So how about the risk that developed oil and gas assets are stranded? The figure below ilustrates that at least the developed oil and gas reserves of IOC’s are unlikely to be stranded – even for a 450 scenario that likely limits global warming to two degrees. The reason is simply the limited reserves that oil companies tend to have. Proved reserves vs production ratios of 10 – 15 are common. That in itself is a big problem for oil companies but is does imply that at least their developed assets can be produced. Different studies exist (one can vary the amount of oil, gas and coal that can be burned under a 450 scenario, the depletion rates of existing assets, etc) but the chance that a large part of existing oil and gas assets cannot be produced seems very low. Developed coal assets run a much greater risk. So do undeveloped oil and gas assets.

The question is not whether IOC’s developed / proved reserves can be produced. They can and will be. Future demand is a much greater question mark. Will developing countries really be ready to walk away from wealth generation by a phase of energy intensive growth fueled by low cost coal (thus not following the path that China has taken for the last 20 years). Will they feel adequately compensated by the developed world?

fig 32

Oil Company valuation

Proved, probable and possible reserves all have a bearing the valuation of an oil company. Proved reserves typically only account for 15 – 30 % of the total resource base of a company but also typically account for 80 – 90 % of the value of a company (a detailed overview can be found in a recent IHS report). That is not surprising, given that proved reserves are either developed or in the process of being developed (most companies require FID to have been taken). In other words: these are the assets were large investments have taken place in the past or are currently taking place. In general, the investments related to developing a field are much (typically 1 or 2 orders of magnitude) larger than the finding costs. Much less value is attributed to undeveloped, possible reserves and probably rightly so. For a long time the market has had doubts on the long term sustainability of IOC business models. That has been primarily based on the lack of access to cheap oil provinces and the difficulties that IOC’s have to replace reserves, even when spending vast amounts of money. More recently the advance of shale oil and climate concerns have started to play a role as well.

The value attributed to possible oil and gas reserves is at risk in a 450 scenario world. Long term lower than initially expected demand may result in more limited new developments. The ability of IOC’s to find and develop new oil may have less value. Given the limited value attributed to these reserves this seems unlikely to have resulted in a major bubble, however.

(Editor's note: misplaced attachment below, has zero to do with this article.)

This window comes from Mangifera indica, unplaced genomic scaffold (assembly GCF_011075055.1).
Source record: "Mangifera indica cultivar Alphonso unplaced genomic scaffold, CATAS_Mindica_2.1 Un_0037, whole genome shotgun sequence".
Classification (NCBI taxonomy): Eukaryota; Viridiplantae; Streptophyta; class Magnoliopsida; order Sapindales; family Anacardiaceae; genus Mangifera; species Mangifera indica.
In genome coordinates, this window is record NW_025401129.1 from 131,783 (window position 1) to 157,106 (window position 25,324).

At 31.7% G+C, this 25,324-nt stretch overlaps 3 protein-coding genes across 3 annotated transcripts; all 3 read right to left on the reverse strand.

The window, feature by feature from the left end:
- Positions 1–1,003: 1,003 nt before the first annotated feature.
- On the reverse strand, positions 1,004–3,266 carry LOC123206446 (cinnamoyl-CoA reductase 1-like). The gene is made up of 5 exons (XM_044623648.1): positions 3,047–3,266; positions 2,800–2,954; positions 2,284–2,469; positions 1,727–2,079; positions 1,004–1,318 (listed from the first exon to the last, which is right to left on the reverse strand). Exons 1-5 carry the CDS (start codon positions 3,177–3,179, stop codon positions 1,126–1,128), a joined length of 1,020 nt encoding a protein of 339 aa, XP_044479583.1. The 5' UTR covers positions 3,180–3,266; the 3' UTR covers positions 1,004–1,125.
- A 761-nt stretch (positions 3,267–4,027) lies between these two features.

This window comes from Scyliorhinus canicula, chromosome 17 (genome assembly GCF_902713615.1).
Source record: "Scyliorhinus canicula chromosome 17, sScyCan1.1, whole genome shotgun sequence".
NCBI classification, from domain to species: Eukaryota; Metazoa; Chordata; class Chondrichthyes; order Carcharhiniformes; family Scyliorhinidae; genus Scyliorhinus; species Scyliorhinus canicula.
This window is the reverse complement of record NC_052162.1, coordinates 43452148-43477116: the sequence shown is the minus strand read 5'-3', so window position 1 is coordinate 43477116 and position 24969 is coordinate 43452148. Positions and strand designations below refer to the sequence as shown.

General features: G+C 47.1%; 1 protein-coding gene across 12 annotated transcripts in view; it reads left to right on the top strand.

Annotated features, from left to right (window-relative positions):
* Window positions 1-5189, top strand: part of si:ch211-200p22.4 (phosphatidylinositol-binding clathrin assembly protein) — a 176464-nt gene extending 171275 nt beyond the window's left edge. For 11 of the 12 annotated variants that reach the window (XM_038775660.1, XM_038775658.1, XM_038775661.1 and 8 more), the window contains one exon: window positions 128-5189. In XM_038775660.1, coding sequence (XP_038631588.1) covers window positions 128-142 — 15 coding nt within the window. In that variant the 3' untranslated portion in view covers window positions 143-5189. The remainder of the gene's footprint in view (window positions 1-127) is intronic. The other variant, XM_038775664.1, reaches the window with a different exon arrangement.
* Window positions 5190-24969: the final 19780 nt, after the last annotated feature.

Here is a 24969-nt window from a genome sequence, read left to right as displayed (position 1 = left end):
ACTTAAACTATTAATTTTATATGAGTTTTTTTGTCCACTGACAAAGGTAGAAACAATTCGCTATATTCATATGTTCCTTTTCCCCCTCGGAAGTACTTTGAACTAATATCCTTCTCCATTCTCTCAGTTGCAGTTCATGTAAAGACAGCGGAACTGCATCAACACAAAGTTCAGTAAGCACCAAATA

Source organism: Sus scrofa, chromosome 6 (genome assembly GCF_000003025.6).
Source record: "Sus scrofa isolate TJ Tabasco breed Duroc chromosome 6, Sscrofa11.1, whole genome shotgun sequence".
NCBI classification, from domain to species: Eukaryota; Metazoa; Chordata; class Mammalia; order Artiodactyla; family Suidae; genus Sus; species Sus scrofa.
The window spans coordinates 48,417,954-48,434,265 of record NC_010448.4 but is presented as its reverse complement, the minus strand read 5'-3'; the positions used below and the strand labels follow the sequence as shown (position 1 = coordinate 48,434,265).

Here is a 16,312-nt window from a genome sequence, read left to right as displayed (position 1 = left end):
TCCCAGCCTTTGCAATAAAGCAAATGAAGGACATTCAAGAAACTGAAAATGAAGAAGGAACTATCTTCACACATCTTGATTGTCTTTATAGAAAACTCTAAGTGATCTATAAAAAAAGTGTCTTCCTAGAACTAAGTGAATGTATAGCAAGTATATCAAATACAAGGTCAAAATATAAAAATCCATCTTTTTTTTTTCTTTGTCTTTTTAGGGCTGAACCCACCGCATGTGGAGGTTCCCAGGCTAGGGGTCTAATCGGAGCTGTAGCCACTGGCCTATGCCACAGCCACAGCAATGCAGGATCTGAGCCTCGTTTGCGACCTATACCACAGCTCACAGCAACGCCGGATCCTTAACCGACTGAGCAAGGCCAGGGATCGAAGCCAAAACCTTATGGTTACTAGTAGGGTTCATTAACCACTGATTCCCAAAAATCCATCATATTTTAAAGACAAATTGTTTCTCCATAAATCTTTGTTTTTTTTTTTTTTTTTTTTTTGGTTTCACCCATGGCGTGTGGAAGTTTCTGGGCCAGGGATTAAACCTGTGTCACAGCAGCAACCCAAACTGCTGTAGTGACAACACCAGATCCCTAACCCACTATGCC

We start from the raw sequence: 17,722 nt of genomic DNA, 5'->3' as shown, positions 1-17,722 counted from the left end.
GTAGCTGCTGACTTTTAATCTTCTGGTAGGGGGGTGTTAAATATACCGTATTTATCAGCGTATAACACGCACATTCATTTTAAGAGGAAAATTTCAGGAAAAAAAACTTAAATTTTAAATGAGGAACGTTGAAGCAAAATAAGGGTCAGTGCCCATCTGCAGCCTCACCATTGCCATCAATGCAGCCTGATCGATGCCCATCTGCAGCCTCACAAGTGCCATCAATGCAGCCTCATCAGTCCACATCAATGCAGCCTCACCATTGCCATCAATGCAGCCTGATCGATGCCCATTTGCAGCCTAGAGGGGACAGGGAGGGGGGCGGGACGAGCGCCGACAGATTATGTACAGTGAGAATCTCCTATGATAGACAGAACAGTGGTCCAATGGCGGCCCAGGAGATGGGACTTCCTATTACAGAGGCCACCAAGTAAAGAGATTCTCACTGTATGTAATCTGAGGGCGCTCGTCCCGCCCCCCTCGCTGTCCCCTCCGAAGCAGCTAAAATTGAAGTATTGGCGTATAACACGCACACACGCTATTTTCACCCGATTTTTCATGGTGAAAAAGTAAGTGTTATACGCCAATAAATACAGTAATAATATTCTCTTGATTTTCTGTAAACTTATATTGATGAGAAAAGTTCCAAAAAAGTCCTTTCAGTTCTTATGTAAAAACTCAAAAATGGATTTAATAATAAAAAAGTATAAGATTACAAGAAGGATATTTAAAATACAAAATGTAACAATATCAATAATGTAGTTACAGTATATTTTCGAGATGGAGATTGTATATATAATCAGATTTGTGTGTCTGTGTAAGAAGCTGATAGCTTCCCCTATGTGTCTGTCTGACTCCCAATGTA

A carbon bubble being unlikely does not mean that the future for IOC’s looks that good. As I put it in a previous blog, IOC’s have been facing a number of issues for a long time:
– They have lost their edge in technical knowledge to smaller companies, service companies and, to a lesser degree, to NOC’s
– They have trouble replacing reserves given their lack of access regions with low cost, easy to find oil
– They are gradually becoming gas producers rather than oil producers, given the much greater geographic spread of gas reserves. Gas is likely to be systematically less profitable.
– They are not well suited (company culture, strengths) to profit from the US shale oil / gas boom.
– Many of the big oil and gas discoveries in other parts of the world have been made by smaller niche exploration companies

In addition we are now seeing that lower than expected demand (implying a downward pressure on prices) is there to stay:
– Lower growth of less energy intensive economies
– Carbon tax and other measures to reduce CO2 emissions
– Increased competitiveness of renewables, in particular solar, for power generation. Potentially further aided by developements in energy storage and fully electric vehicles

The relatively low IOC valuations suggest that many of these risks are already incorporated in the stock price. Until the recent oil price drop P/E ratios for IOC’s have been about 8 – 12. Over the last 15 years IOC stock values have been trading at an increasing discount compared to their assessed Net Asset Value (see figure below). In any case the IOC risks and issues as listed above are well known in the industry. This is hardly something that is below the radar for investors and fund managers (making a bubble less likely). That does not mean that IOC shares cannot drop significantly over the coming years. Should this happen, however, this will much more likely be caused by low demand (and resulting low prices) than by stranded assets. And of course the reverse may happen in case of high demand vs supply.

fig 33

Concluding remarks

A part of fossil fuel assets will not be produced for sure. More so for possible reserves and more so for OPEC reserves (and more so for coal in general). Less so for proved reserves and less so for non OPEC reserves. IOC valuations are primarily based on proved reserves and these are unlikely to be stranded (basically because there are so little of them, with typical IOC reserves production ratios of 10 – 15). A carbon bubble because of stranded assets thus seems unlikely.

To gradually shift to sunset mode may be the best option for IOC’s: accept a long term gradual decline of production and remain profitable by being very disciplined in spending capital (especially for exploration). Shareholder and NGO pressure as well as the current low oil prices currently enforced by OPEC will all be contributing to the capital discipline that the oil industry is not capable of when left to itself. High oil prices may be back within a few years. Consumers beware; all these stakeholders welcome high oil prices!